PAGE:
Fred B. Roedel, III
  • Development & Construction
  • Hotel Expansion: Renovation vs. New Construction
  • There are three options to expanding your portfolio of hotels. You can purchase an existing property and leave it as is, build a new property or purchase an existing one and renovate it. Economics is what will drive your ultimate decision. In order to determine which expansion option best meets your objectives, it is important to properly and reliably evaluate each opportunity by breaking down its time, cost and quality elements in order to ensure success. Read on...

Steven Belmonte
  • Development & Construction
  • Renovation & Repositioning: Do your homework
  • How many extra room nights do you have to sell to make an additional $1.5 million in profit? No matter what size or type of hotel you own/operate or what market you compete in, your answer most likely is "a lot more than I might be able to in today's competitive climate." Ironically, few hotel owner/operators think in terms of extra roomnights needed to be sold when weighing the pros and cons of renovating a property and/or reflagging and repositioning it. This is just one reason why so many renovations and reflaggings fail to recoup an adequate return on investment and why capital markets for such projects today often are deemed too risky. These and dozens of other "cancers" are blackening what otherwise undoubtedly would be a much-brighter profitability picture for lodging. Due diligence means 'do your homework,' which includes many steps along the road to success. Let's look at eight crucial areas that you will need to focus on... Read on...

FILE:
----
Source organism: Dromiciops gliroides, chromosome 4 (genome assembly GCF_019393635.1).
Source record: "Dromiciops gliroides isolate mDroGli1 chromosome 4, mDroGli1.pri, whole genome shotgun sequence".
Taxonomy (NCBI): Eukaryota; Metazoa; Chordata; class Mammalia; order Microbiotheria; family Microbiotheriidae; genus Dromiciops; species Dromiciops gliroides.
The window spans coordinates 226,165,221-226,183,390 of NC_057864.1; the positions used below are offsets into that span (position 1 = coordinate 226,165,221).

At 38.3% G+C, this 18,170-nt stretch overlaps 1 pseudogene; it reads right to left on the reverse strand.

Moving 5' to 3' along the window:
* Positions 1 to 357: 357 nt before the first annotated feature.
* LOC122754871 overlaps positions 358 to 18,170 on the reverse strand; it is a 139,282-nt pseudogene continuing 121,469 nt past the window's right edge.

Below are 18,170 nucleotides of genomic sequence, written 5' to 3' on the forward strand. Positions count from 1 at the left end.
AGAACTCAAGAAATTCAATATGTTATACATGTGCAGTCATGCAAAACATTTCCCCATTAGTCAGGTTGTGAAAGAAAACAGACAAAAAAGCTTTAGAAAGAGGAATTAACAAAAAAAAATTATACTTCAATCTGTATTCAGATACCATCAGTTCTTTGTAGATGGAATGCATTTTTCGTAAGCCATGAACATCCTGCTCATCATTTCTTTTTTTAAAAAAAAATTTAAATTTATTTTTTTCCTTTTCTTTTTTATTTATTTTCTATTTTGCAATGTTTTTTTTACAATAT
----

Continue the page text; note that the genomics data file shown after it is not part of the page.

Larry K.  Kimball
Rollin Bell
  • Development & Construction
  • Trends in Green Construction in the Hospitality Industry
  • Over the past decade, the hospitality industry - like the rest of the commercial real estate industry - has begun incorporating the use of environmentally friendly, green materials into the design and renovation of existing spaces. The result has been new hotels that are not only aesthetically pleasing - but also sustainable buildings that are making a positive impact on the communities in which they are located. The breakthroughs in green construction have been remarkable. Some international hotels, for example, have been able to reduce energy costs by constructing sod roofs consisting of mud and other organic materials. Other hotels have found ways to minimize waste runoff through innovative engineering techniques, while still others have increased energy efficiency through use of natural and ambient lighting. Read on...

Rollin Bell
  • Development & Construction
  • Hotel Lobby Renovations: How to Minimize Guest Disruption